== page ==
EPT8 Campione: New approach for Minieri about to pay off?


Chapter one of the book Italians of the EPT*, is about Luca Pagano. The cheerful champion of the Italian game has been one of the nation's success stories both on and off the table - this event is being run by Pagano events, for example. While he himself has never claimed to be one of the best players, his record speaks of a different story; one of 20 EPT cashes and seven final tables, testimony to a talented player, scoring consistently good results in a game that is always evolving.

While Pagano's rise has been steady, starting in the first ever EPT event in Barcelona in 2004, there exists another Italian player whose trajectory has been steeper, coming with frills and flashing lights and a nation of supporters. Let's call this bit Chapter Two - "Dario Minieri".

While Pagano is powered by a steady flow of grit, determination and the knack of making everyone like him, Minieri rides into an event, sometimes an hour late, on a rolling barrel of TNT; prone to falling off maybe but looking to make an impact worthy of his reputation. Pagano maybe a master, but Minieri is a maestro. Sure, sometimes it all goes off, ruining it (not least for Minieri), but the explosion tends to be pretty and at the very least memorable.

Today that Masetro is sick, coughing his way through a string of hands in the early levels, chiefly against Romano Lelli. It's the familiar sign of a Minieri moving through the gears, playing hand after hand in violation of what the books tell novices. This, along with an unpredictable style, has helped him to three final tables, finishing third in each. How far is he then from a first EPT win?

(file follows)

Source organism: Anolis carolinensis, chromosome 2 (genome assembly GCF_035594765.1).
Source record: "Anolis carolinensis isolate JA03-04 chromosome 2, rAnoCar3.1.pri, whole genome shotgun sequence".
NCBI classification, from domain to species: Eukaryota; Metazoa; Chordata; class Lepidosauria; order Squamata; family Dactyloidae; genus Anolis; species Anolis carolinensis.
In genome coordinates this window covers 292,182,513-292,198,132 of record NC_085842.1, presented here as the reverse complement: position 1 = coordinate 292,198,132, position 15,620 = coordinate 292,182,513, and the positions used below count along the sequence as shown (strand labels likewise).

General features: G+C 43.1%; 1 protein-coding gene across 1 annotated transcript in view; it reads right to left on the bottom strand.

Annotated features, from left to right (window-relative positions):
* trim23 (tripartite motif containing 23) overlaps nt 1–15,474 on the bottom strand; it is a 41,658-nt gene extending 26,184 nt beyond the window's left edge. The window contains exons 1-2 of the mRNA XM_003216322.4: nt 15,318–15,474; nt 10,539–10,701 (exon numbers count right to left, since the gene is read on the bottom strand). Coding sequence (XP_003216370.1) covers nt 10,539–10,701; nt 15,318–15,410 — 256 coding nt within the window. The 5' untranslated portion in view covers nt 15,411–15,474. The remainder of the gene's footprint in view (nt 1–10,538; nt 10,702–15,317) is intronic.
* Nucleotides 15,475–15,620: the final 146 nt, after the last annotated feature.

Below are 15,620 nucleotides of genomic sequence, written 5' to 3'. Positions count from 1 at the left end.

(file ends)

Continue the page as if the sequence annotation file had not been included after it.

Dario Minieri

"I don't know," he said with a grin. "This time is going to be tough because the start wasn't very good."

Minieri was right of course, his stack slashed in half by virtue of his opening gambits. But that first win might now be a little closer, this event being just the latest since Minieri began a review of his own game, taking it apart and putting it back together again, with a few upgrades ("I try not to three bet so big as I used to").

It's a process he explained in Tallinn at the start of the season, and something he credits fellow Team PokerStars Pro Max Lykov with, promoting him to change direction after a poor EPT Season 7 and meagre World Series.

"I think you've got to learn from winning players," said Minieri, referring to Lykov. "So that's when I decided, after the World Series. I decided to review my game and change it a little bit. I'm a little bit upset that I didn't do that before. But when you see a great player, you learn a lot from him but playing him and improving your game."

It's a little strange to hear a player of Minieri's talents talking about the need for guidance, but refreshing at the same time; a long term outlook rather than a short sighted glance at the next available prize pool.

It's a continual process for Minieri, who, coughing and spluttering aside, is taking the small ball approach to injecting life into his game, an energy that has made him one of the most entertaining players to watch, albeit energy that sometimes costs him.

"I try to adapt to the table," said Minieri. "When there are loose players I try to play on them, to play a lot of pots in position with them, and to have some good hands."

Good hands? He's never needed them before. But this is the crucial stage for Minieri who in the past has either made the tournament his own on day one, or departed, smiling, to play the next tournament.

For now that's a kind of back to basics approach. "I'm happy to review my game after every hand, which is a lot of fun," he said. "Like when you first start to play poker."

But will this new approach pay dividends? The dividing line will be simple. If he's still on the chip count list at midnight tonight, expect this new Minieri to stick around. Then maybe we'll have the subject for Chapter Three.

* This book exists only in my head.

Stephen Bartley
@StephenBartley in Campione